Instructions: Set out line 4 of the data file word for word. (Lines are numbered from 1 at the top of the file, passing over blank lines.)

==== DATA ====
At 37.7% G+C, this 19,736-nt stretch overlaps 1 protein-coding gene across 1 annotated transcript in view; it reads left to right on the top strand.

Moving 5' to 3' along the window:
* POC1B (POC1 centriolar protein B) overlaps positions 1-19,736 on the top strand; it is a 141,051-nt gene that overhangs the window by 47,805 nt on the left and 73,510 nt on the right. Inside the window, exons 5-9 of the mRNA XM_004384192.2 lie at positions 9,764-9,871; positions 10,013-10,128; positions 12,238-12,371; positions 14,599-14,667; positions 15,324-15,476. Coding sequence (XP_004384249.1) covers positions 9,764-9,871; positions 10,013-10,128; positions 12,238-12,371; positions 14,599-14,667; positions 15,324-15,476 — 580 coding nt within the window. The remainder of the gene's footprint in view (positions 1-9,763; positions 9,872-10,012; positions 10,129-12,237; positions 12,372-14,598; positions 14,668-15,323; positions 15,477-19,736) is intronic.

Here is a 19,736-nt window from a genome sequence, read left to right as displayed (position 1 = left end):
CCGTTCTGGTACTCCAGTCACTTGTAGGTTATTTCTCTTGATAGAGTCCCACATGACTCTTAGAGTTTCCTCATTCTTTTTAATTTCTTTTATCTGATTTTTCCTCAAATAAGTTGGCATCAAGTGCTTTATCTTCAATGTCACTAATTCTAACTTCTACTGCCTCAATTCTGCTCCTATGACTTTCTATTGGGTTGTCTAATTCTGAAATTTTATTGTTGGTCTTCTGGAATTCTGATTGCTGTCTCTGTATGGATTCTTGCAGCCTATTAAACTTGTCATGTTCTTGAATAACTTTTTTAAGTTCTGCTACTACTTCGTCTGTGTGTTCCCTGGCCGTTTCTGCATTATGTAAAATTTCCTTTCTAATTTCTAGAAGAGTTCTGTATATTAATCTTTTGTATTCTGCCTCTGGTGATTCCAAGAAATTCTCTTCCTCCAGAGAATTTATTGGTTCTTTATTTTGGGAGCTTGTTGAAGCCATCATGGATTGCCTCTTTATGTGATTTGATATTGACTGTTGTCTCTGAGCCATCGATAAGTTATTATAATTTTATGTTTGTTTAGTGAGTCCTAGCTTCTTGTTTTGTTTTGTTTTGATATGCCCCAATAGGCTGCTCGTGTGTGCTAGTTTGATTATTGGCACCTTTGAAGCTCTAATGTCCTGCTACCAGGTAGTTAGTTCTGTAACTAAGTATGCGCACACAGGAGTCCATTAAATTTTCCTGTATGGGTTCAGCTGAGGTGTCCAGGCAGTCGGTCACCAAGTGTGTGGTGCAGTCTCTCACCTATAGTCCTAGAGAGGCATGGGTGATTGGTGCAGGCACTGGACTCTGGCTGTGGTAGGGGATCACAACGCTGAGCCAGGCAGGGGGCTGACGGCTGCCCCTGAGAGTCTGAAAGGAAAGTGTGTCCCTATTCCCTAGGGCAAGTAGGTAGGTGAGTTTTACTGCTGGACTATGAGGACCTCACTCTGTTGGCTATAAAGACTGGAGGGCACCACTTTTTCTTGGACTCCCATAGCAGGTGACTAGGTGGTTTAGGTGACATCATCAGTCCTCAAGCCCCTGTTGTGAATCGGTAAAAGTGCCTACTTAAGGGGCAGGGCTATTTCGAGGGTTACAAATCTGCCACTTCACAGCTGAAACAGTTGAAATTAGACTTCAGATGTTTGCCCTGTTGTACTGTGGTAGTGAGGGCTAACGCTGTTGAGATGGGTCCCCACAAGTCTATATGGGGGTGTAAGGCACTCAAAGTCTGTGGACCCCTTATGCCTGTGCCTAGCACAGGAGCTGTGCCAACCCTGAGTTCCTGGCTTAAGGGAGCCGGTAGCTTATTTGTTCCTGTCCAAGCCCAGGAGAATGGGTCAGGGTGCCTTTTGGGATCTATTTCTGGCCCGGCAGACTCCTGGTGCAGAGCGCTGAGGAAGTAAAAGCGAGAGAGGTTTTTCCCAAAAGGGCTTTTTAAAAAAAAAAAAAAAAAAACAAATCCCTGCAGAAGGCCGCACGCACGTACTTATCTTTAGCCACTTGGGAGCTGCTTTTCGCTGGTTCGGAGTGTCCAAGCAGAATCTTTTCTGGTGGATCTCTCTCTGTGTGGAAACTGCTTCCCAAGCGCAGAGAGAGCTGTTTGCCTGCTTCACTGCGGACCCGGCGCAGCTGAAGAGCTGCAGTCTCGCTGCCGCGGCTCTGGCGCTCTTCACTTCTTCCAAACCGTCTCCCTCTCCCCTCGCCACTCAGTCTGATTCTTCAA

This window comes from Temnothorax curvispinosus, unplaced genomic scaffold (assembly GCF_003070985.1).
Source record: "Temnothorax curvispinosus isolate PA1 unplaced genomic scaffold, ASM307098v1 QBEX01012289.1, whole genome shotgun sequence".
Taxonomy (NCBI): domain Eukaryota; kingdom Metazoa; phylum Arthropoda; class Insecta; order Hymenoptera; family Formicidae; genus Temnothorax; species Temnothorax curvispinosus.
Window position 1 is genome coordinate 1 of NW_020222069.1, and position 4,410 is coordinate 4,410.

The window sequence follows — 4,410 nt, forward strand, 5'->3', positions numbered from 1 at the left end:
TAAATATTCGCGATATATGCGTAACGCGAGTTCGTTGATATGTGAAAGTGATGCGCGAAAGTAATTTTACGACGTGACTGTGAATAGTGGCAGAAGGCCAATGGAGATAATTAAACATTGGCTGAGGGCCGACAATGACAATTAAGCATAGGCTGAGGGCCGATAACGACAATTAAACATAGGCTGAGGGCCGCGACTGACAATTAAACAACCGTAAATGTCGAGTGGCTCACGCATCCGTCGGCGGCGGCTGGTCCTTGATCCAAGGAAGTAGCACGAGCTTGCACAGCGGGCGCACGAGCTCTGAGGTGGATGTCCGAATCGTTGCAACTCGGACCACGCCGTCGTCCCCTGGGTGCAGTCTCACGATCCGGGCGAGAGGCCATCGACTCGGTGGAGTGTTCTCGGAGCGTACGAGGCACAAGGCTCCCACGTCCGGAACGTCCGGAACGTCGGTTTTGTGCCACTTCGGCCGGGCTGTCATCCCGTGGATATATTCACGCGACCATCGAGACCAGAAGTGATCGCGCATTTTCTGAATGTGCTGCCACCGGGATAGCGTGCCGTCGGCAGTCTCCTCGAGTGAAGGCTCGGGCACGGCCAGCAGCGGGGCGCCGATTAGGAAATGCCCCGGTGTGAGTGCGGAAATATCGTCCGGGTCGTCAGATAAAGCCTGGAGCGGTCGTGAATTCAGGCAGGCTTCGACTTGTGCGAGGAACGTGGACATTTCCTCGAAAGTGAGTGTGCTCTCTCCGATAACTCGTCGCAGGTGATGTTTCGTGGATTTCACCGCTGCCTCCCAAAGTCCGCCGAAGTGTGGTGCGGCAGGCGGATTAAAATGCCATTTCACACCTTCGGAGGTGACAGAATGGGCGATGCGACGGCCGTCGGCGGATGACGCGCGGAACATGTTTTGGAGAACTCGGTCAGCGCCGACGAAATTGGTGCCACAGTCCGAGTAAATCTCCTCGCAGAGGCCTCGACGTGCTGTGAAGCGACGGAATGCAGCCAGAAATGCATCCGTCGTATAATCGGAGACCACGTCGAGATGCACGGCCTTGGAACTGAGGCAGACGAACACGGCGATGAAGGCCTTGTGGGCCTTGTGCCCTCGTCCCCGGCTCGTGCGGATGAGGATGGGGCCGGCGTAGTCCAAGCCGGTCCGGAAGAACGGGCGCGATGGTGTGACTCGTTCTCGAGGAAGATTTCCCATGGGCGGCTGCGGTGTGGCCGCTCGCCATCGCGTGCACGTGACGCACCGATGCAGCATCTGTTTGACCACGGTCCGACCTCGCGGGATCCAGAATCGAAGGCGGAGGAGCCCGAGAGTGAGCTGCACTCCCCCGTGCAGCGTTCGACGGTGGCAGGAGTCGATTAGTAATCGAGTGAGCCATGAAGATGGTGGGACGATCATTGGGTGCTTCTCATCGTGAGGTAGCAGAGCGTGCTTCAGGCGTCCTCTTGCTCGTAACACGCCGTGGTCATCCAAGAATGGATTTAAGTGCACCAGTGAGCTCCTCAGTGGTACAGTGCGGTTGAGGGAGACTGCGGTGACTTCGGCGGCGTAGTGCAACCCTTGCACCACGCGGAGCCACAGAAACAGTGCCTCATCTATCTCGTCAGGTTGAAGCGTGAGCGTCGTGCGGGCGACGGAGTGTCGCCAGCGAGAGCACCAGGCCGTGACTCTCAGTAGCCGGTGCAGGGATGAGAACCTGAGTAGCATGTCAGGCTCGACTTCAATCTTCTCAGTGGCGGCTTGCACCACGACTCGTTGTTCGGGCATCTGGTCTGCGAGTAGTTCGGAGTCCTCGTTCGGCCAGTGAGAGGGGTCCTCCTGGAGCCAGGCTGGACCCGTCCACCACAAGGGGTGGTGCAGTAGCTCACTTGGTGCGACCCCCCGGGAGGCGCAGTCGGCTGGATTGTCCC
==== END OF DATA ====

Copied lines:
Here is a 19,736-nt window from a genome sequence, read left to right as displayed (position 1 = left end):